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Developing UK arts through research with international research trips

Posted on 14 March 2013

Our Artists’ International Development Fund gives UK artists the support to develop as performers and curators. To help boost diverse practice in the UK, arts organiser Luke Pell contacted creatives in New York and Washington to learn more about the way diverse art is promoted in the States. We funded his bid to find insights that would promote diversity here through performance and philanthropic funding.

Artist Luke Pell's work The Long Time featuring a blurry image of Pell against a bleak horizon.
Luke Pell: The Long Time. Photo © Kitty Fedorec, courtesy of Luke Pell

Getting a different perspective

Luke has a long-standing career in programming festivals, venues, live art, dance, theatre and community projects. For the past five years he has been Head of Learning and Research at Candoco Dance Company, a role he recently left in order to develop his own work.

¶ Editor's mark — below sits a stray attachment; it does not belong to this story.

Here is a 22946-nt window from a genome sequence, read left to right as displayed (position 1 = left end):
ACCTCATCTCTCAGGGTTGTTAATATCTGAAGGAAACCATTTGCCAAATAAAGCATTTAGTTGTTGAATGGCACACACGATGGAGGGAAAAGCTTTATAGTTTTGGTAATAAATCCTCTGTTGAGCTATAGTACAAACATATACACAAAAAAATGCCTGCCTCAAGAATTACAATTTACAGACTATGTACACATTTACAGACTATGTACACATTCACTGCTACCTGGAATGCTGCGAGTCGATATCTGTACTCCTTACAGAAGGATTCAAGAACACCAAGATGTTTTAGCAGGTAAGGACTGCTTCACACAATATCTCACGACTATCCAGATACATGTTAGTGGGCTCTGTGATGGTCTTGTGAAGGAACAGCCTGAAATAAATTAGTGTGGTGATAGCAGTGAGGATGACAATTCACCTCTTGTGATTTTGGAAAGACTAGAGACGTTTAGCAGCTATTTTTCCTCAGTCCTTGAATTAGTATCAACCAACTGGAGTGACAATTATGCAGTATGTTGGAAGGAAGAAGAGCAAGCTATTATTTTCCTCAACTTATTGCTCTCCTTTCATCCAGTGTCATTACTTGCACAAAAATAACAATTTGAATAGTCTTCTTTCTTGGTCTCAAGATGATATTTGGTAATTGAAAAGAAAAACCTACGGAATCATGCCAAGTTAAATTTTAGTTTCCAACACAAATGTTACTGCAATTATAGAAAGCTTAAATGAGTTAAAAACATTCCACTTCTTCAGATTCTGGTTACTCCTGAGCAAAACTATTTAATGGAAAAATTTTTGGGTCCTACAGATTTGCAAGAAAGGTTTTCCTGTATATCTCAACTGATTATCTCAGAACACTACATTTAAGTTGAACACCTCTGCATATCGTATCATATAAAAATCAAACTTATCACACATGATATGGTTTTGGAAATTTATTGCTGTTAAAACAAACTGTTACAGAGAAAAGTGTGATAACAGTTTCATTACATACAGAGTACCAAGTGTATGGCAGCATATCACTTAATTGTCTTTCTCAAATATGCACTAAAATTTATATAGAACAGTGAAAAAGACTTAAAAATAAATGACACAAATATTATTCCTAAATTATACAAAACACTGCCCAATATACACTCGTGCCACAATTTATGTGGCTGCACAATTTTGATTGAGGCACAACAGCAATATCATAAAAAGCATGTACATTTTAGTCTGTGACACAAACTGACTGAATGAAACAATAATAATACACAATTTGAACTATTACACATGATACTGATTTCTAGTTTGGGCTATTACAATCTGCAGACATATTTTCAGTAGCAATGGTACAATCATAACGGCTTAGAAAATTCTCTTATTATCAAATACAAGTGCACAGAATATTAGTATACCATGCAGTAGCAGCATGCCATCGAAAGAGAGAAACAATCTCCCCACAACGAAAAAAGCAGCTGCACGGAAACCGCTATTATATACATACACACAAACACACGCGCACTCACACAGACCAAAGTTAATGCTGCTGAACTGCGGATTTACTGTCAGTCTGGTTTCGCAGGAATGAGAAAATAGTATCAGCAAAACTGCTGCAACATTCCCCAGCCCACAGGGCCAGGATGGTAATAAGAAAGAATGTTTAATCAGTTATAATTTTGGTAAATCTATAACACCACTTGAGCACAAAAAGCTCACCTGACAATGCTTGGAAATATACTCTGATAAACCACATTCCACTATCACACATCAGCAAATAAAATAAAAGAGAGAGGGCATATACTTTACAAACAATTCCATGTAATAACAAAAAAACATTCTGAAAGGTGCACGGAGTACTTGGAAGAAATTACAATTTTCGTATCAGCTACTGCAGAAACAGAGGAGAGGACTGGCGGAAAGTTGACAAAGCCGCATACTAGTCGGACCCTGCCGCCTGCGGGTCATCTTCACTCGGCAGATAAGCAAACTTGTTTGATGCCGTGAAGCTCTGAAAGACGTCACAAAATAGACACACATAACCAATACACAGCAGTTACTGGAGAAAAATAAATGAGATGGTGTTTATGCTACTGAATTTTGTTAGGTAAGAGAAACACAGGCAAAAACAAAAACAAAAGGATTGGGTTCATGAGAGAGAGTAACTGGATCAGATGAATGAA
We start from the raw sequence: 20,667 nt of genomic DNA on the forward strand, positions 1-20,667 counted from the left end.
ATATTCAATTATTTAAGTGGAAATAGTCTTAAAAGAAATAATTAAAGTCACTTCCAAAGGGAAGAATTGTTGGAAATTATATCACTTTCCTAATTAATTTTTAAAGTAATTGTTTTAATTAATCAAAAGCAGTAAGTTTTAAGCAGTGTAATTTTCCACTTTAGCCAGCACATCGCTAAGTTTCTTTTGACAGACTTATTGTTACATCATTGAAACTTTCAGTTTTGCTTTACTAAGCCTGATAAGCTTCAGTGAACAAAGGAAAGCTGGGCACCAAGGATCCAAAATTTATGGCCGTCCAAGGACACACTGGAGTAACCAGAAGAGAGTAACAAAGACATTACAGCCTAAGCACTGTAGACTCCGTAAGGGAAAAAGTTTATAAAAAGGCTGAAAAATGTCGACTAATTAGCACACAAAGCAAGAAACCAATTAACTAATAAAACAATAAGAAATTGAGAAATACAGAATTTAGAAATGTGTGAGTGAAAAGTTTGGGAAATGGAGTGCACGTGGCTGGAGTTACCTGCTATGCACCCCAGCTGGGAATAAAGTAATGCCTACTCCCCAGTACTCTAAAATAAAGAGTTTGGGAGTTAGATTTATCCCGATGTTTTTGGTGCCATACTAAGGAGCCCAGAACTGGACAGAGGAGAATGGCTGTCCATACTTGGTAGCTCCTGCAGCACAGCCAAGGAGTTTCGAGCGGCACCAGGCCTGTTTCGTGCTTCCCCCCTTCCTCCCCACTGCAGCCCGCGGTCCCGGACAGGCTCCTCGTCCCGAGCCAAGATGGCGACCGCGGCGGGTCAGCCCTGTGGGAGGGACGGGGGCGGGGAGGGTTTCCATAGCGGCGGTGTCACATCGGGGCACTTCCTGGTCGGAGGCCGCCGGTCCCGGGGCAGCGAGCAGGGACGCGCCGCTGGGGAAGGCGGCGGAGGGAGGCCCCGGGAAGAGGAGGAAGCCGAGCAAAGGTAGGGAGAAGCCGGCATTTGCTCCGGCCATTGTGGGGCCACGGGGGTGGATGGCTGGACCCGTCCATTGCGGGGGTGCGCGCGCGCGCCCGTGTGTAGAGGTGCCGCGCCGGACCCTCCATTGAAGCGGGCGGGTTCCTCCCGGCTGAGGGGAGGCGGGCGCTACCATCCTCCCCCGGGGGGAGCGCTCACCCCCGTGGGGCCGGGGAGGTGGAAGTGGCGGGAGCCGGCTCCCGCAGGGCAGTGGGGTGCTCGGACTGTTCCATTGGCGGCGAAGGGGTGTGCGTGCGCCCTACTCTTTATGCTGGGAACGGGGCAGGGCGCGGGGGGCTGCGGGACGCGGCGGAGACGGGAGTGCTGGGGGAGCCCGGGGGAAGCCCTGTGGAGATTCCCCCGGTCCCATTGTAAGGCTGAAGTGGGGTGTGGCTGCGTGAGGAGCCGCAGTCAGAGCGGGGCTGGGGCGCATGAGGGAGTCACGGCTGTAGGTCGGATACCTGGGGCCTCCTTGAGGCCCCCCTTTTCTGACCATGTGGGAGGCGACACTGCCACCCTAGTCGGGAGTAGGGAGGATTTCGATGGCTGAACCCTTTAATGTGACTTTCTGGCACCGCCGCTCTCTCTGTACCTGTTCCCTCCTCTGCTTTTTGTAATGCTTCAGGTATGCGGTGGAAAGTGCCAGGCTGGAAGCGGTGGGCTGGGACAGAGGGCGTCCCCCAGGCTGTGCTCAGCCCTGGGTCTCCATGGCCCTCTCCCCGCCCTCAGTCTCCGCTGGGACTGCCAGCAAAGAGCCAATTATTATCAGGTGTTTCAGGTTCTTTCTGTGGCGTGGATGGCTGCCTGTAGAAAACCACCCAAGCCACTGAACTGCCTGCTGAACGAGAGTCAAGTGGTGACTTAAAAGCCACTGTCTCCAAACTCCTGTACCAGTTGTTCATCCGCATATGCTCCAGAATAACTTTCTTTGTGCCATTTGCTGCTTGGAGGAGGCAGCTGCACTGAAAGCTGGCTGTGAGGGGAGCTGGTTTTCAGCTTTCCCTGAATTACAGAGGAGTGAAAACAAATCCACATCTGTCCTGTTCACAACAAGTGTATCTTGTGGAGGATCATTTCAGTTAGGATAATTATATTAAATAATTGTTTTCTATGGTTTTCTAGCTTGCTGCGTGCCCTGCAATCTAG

Luke's research was part of his artistic development, but he also hoped to improve his grasp on diverse practice in the UK. His objectives were to find ways to increase diversity in dance and performance, and build a good international network.

How our funding helped?

Luke Pell applied to the Artists' International Development Fund for a 17-day research trip to New York and Washington, aiming to develop his practice as a performance curator working with diverse artists and communities.

Luke met with fellow artists who acted as hosts for his visit. They each had similar artistic and socio-political concerns. And they also were in a position to offer insight into different funding and development models.

Luke was able to learn from a range of influential and experienced artists including:

  • Mark Russell, Director, Under the Radar Festival, New York
  • Heidi Latsky, Independent Dance Artist, Heidi Latsky Dance, New York
  • Ellen Chenoweth, Managing Director and Cassie Meador, Artistic Director, Dance Exchange, Washington DC

Results

Luke gained a deeper understanding of how artists operate in these environments. His newfound knowledge developed his teaching and mentoring outlook. Speaking to his partners, he gained an insight into how a model of philanthropic funding might make a difference to diverse practice in the UK.

Luke also gained peer feedback on his own ideas and was able to consider how his own work and UK programmes, such as Unlimited and the Creative Case for Diversity, might work well abroad.